What to Know About Dog Boarding

Posted on Posted in Pets & Animals

When people go on vacation or a professional has to travel for work, where to put the dog can become a problem. Sometimes, a family member who lives close enough will look in on the dog every day, feed it, and play with it for a while. Friends or family may volunteer to take the dog for a week or two.

Most people do not have that luxury today. Family members often live far away, friends may live in small apartments, or the pet owner does not know the neighbors. In those cases, dog boarding is the answer. There are several options for boarding services, so it is wise to compare them.

Differences in Facilities

The facility, the training of the staff, and the quality of care will differ drastically from place to place. Some boarding facilities offer cages large enough for the dog to sleep in, provide food, and allow some time for exercising each day. Others supply individual rooms and professional staff. There are even luxury resorts designed to pamper every pooch.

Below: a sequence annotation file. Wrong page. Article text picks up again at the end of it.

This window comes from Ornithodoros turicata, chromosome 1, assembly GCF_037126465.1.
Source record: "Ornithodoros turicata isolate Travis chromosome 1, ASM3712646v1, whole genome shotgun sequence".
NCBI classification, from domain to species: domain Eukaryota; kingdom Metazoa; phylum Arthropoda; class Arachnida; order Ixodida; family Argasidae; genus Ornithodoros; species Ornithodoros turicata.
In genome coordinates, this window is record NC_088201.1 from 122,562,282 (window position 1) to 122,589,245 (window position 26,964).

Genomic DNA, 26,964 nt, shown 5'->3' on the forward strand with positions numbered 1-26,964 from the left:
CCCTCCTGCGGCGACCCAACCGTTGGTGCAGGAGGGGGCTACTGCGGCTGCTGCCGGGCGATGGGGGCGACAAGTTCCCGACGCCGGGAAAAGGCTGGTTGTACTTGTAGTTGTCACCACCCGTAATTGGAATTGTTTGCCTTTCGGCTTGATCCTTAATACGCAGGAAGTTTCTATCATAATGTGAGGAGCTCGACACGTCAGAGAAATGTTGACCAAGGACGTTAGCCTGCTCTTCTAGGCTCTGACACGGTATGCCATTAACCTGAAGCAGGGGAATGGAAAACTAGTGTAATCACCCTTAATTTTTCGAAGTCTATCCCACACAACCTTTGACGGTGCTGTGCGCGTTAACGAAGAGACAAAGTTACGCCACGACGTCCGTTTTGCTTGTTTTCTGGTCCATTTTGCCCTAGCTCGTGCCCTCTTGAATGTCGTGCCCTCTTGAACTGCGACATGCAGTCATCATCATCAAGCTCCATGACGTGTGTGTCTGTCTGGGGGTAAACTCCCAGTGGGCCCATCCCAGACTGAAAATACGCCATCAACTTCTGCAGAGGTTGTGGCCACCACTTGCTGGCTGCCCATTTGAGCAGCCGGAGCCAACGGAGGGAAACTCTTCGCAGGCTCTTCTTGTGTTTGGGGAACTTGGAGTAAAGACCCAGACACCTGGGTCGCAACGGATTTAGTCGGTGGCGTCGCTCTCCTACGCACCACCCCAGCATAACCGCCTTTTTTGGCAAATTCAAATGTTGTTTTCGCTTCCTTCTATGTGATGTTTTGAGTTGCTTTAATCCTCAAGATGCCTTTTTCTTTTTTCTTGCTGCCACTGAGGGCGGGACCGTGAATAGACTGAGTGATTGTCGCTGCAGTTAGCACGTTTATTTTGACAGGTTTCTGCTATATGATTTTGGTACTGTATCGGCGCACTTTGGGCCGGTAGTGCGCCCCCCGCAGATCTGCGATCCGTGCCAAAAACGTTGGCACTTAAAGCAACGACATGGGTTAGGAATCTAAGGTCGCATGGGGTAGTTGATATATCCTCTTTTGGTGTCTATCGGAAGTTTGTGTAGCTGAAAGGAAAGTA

Activities and amenities will also be different. Not all boarding facilities will have a dog run. There may be a play area, but no space for energetic dogs to run around. Not all are climate controlled either. That can be an issue depending on the climate. Some places will just board the dog, while others offer dog training programs as well.

Questions to Ask

Before leaving the furry family member at any boarding facility, ask the same questions at every facility for purposes of comparison. Ask about staff training and how long the facility has been in business. Get a tour of the entire place and check out accommodation choices.

Find out the pricing and what that includes. Facilities may offer a few boarding packages to suit the needs of the dog. A high strung pet, for example, may need individualized attention from staff. Dogs with dietary restrictions may cost more to board, or the owner may have to provide the food.

Depending on the length of stay, owners may want to ask about bathing, protocols for medical attention if necessary, and how often the facility is thoroughly cleaned. Be sure to leave emergency contact information, any medications the dog is on, and proof of recent shots from the veterinarian.